Corporate, Commercial, Tax & IP

Legal Opinion on the Doctrine of Force Majeure

Written By :
Eric Gumbo

Force-majeure is a term that has its origin in French language with its literal meaning being superior force. In the context of contract law, Force-majeure is defined as an event or effect that can neither be anticipated nor controlled; especially, an unprecedented event that prevents someone from doing or completing something that they had agreed to do. The term includes both, acts of nature (e.g. floods and hurricanes) and acts of people (e.g. riots, strikes and wars). In other words, Force-majeure refers to events outside the control of the parties and which prevent one or both of the parties from performing their contractual obligations.

While the doctrine was originally a civil law concept contained in the French Civil Code, and it found its way into English common law as early as 1863. The doctrine has been employed over the years to either delay performance or alleviate liability for non-performance of obligations. It comes into play upon the occurrence of an extraordinary event beyond the control of the parties, which renders the performance of their obligations impossible.

In civil law countries, such as the China and France, force majeure may be pursued by a party to a contract as a matter of law that applies even without being expressly set out in the contract. For example, the UAE Civil Code (Federal Law Number 5 of 1985) sets the definition and boundaries of a force-majeure event, and the consequences it triggers. On the contrary, in common law countries such as India and Kenya, the concept does not have a general meaning and will only operate if inserted into the contract. The clause is then subject to the usual rules of interpretation of contract.

The World Bank has adopted a broader definition informed largely by the nature of projects it engages in and the unique difficulties that may apply to those contracts. It specifically defines force majeure as an event beyond the control of the authority and the operator which prevents a party from complying with its obligations and contracts. It further clarifies the ingredients of the force majeure events to be;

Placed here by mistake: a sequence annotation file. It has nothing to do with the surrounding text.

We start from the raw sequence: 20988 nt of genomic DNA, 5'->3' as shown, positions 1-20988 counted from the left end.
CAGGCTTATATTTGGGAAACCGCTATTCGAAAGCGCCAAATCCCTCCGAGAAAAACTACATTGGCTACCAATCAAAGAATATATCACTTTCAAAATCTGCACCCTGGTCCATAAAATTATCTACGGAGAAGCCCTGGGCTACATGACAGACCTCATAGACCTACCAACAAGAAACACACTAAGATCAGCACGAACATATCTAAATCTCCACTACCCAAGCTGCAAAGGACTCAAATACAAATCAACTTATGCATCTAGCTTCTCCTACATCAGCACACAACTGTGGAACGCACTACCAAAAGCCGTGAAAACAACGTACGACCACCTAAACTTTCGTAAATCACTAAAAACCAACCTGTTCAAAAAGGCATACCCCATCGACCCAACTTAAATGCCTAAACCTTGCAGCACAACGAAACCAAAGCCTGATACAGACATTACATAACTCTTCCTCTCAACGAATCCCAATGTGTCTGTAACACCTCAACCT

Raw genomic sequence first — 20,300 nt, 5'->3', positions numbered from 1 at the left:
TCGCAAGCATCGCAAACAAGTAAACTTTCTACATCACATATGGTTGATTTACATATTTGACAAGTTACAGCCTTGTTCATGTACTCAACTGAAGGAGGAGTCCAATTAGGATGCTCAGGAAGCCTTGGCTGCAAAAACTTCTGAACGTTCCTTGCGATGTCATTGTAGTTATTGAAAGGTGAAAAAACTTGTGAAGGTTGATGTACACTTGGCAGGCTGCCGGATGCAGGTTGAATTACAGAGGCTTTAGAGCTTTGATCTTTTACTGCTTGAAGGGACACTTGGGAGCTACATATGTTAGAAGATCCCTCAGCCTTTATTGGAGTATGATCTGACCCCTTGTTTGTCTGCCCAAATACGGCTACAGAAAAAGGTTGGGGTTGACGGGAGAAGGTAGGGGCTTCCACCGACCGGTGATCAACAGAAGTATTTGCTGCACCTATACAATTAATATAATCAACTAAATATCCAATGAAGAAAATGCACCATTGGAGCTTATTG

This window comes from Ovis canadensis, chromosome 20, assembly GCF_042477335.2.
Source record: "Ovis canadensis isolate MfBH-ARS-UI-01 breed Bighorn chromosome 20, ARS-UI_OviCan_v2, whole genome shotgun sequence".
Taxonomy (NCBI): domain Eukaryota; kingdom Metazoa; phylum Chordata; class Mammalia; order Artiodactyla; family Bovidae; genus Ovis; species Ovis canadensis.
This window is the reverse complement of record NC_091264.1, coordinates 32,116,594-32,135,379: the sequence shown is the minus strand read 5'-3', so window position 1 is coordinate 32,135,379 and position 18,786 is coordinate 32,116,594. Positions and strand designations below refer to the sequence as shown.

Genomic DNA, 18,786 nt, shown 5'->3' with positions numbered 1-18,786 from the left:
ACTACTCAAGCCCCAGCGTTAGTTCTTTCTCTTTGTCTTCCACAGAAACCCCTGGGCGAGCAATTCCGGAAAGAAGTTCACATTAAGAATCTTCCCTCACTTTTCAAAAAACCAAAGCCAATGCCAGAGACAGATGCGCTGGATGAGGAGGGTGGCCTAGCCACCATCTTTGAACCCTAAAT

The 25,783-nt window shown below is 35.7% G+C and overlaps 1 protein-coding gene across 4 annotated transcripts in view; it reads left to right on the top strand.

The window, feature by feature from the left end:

1. Such circumstances which, despite exercise of reasonable diligence and observance of good utility practice cannot be, or be caused to be, prevented, avoided or removed by such a party, and
  2. Such circumstances which materially and adversely affect the ability of the party to perform its obligations under the agreement, such party having taken all reasonable precautions, due care and reasonable alternative measures to avoid the effect of such events on its ability.

The events are broadly categorised as;

  1. Natural Force Majeure events include: fire, chemical or radioactive contamination or radiation, earthquakes, cyclones, hurricanes, floods, droughts, unanticipated geological conditions, epidemics, famine, plague or other natural calamities and acts of God, explosions, accidents, structural collapse, acts of war (whether declared or undeclared), invasions, strikes, lockouts, work stoppage, and labor disputes.
  • Political force Majeure events including; acts of terrorism, blockades, embargoes, riots, public disorder, violent demonstrations, insurrections, rebellion, failure of concessionaire to renew appropriate consents, failure of action of a competent authority without a justifiable cause, expropriation or compulsory acquisition and subsequent legal prohibitions.

Essentials of Force Majeure

  • Express Inclusion in Contracts

The first thing to check in a contract is whether or not it contains a force majeure clause. By its nature, a force majeure clause cannot be implied into a contract. The applicability of a force majeure clause is limited by the scope of events envisaged within the clause and is often considered to be limited only to such events without more.

  • Impossible to Perform Contractual Obligation

A person who wants to invoke the force majeure clause must prove that the relevant triggering event envisaged in the contract has prevented or delayed performance of its obligations under the contract. The party seeking to invoke the clause must demonstrate that performance is legally or physically impossible, not simply difficult or unprofitable. A change in economic or market circumstances, affecting the profitability of a contract or the ease with which the parties’ obligations can be performed is not regarded as a force majeure event.

The force majeure event will excuse performance of only those obligations which are affected by the said event. In contracts with divisible performance obligations, a force majeure event could cause only partial impossibility or impracticability and the party’s unaffected performance obligations will not be excused. It should be noted that, the force majeure event must be the only effective cause of default by a party under a contract relying on a force majeure provision.